Full disclosure: This is not my first time in Paris. Andrew asked me exactly how many times I’ve been to Paris, and I was a bit befuddled that I wasn’t exactly sure. (Yes, I totally admit that this detail about myself is ridiculously annoying.) There was my high-school exchange trip and the whirlwind couple of days we spent in the city hitting all of the tourist spots in obnoxious tour group fashion. There was my college trip with two of my best friends after the month we spent studying at L’université d’Aix-Marseille. Those few days I decided to return on my own after galavanting around Germany with a friend after our month in Aix… Then the time I met my Mom for a weekend in Paris before she spent a week visiting me in Prague…
And now, with Andrew. I warned him it had been awhile (six years?) since my last visit. He was prepared for Korean to come out amidst my French. I was prepared to revisit a lot of places. And we both tried to prepare ourselves for how expensive we heard the city had become. I looked up a vast amount of alternatives for us to do in addition to the usual (museums, Eiffel Tower, etc. etc.) so we would both be happy and off we went!
“Well, that’s certainly new to me!” I responded as we stood on one of the bridges overlooking a man-made beach. We later learned, Paris Beach, or Paris Plages is an artificial beach built every summer for locals and tourists alike! How fun! Instead of lounging, we went to the opposite bank and had lunch on the Seine. I have to admit, it doesn’t get any more French than sitting down on the bank of the Seine with a baguette tucked under your arm and cheese, fruit, and more stashed in your backpack. I’m sure the French would have tsk-tsked us for having coffee instead of wine, but hey, we tried!
Our plan was to meet outside of Notre Dame Cathedral to go on another free walking tour of the Left Bank with Discover Walks Paris. (My mom and I stayed in a hotel on this bohemian side of Paris, but I didn’t know a whole lot about it and thought it might be fun to start our visit here!) We had enough time to check out the church before the tour started, but after seeing the loooong line to get in, we enjoyed the view from the outside instead. I was a little taken aback at the crowd- I’ve been inside the church not only as a tourist, but for a mass! Where did all of these people come from? From what we heard, clearly they were all from North America- and it was weird. We were surrounded by tourists in Istanbul to the same extent, but it was a much more international crowd. Not so in Paris. I’m pretty sure everyone spoke English.
The Left Bank Tour started with a friendly and handsome Parisian tour guide, and we were immediately led across the bridge to the Left Bank right smack in front of Shakespeare and Co. bookstore. It was here where many famous writers hung out, sometimes just to write, sometimes to sleep, sometimes both. But more on it later, because Andrew and I knew we were going to come back and hang out a little inside rather than just in front of the shop in a big group.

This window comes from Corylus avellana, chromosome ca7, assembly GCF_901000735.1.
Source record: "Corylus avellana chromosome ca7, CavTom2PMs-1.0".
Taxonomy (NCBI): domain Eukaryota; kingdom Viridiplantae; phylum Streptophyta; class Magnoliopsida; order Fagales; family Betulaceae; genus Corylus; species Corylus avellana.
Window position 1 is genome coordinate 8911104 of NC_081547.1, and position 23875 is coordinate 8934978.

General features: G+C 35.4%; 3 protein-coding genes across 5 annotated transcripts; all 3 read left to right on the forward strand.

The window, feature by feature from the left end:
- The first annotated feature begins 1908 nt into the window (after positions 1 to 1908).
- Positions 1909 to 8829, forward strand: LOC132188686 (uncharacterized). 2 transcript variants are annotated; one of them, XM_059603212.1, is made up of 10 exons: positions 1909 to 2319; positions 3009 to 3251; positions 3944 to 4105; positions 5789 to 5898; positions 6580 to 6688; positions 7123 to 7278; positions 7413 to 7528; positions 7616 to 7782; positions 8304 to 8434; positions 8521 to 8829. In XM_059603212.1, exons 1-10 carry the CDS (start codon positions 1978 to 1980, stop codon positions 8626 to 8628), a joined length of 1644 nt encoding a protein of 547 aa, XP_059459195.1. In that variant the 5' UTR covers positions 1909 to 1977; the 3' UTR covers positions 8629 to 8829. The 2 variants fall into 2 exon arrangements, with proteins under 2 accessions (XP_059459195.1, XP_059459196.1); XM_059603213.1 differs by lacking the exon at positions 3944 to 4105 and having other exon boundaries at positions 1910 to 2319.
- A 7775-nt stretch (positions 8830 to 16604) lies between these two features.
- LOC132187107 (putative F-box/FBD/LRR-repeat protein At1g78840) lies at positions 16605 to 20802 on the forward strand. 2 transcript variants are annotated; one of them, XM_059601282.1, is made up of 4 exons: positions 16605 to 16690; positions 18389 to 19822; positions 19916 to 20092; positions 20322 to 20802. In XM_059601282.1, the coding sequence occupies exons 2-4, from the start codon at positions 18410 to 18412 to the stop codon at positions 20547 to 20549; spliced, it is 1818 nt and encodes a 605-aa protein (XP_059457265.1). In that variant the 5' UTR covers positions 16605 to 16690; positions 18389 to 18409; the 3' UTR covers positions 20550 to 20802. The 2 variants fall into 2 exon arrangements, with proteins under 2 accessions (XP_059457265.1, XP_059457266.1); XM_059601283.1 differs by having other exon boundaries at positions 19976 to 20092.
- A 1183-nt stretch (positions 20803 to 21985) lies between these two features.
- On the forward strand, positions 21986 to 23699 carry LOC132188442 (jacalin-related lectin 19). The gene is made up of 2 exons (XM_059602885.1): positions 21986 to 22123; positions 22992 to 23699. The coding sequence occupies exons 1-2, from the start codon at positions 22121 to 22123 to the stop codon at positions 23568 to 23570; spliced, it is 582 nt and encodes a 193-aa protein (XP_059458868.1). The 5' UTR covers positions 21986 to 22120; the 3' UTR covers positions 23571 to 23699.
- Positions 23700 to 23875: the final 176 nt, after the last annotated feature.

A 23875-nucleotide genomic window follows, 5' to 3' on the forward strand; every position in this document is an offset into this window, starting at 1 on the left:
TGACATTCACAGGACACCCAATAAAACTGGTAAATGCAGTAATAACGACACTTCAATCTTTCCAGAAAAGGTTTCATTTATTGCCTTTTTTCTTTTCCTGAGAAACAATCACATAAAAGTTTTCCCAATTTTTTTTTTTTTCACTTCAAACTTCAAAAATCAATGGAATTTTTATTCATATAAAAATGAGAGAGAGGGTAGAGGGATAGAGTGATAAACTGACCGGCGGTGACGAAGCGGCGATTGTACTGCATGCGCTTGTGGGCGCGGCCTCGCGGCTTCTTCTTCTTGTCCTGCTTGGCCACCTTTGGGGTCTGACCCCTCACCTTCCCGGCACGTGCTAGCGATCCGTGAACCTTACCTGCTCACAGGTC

Fun fact: Paris parks are awesome. Not only can you do whatever you want in them (eat. drink. sleep. work.) there is free wi-fi. Pay attention other international cities. This is a remarkable thing to offer, and chance are you can afford to provide the same amenity to your visitors!
We walked through streets with leaning buildings that we were told was done on purpose. Otherwise, at a right angle, the buildings would collapse due to the soil below. It’s a bit interesting because when you’re standing in the middle of the street, it’s not nearly as noticeable until you’re looking at it from the end and then you can really tell the difference!
Quick tip for when you go to pick up some cheese to go with your baguette: pick a shop that has a “Meilleur Ouvrier de France” sign. This store clearly won a competition and was voted the best of France! Similar signs will be on other shops selling bread and meat!
We did a quick re-enactment of Cyrano, walked past the Sorbonne, took a group picture, and then our guide bid farewell- but not before he suggested we give 10 (or maybe it was 20?) euros each as a tip. My eyes grew wide. Whichever amount it was, it seemed a bit ridiculous and after doing countless tours around Europe on this trip, I somewhat apprehensively looked around to see how much other people were giving. For the record, Andrew and I usually give somewhere between the equivalent of $5.00-$10.00 for an hour and a half tour. This tour was barely 45 minutes, and 20 of those minutes were our fellow tour members re-enacting Cyrano on the sidewalk! I saw one American (he was from Chicago. Gold Coast. – I asked.) whip out not only 20 euros but an additional $10.00 bill to give from his family of four and I was somewhat shocked. With over twenty people on our tour, this dude made a killing. Not with any help from us- as we gave our usual amount… But if everyone gave what he suggested… who needs a 9-5 when he can take advantage of first-time “free-walking tour” attendees and work less than an hour a day in Paris!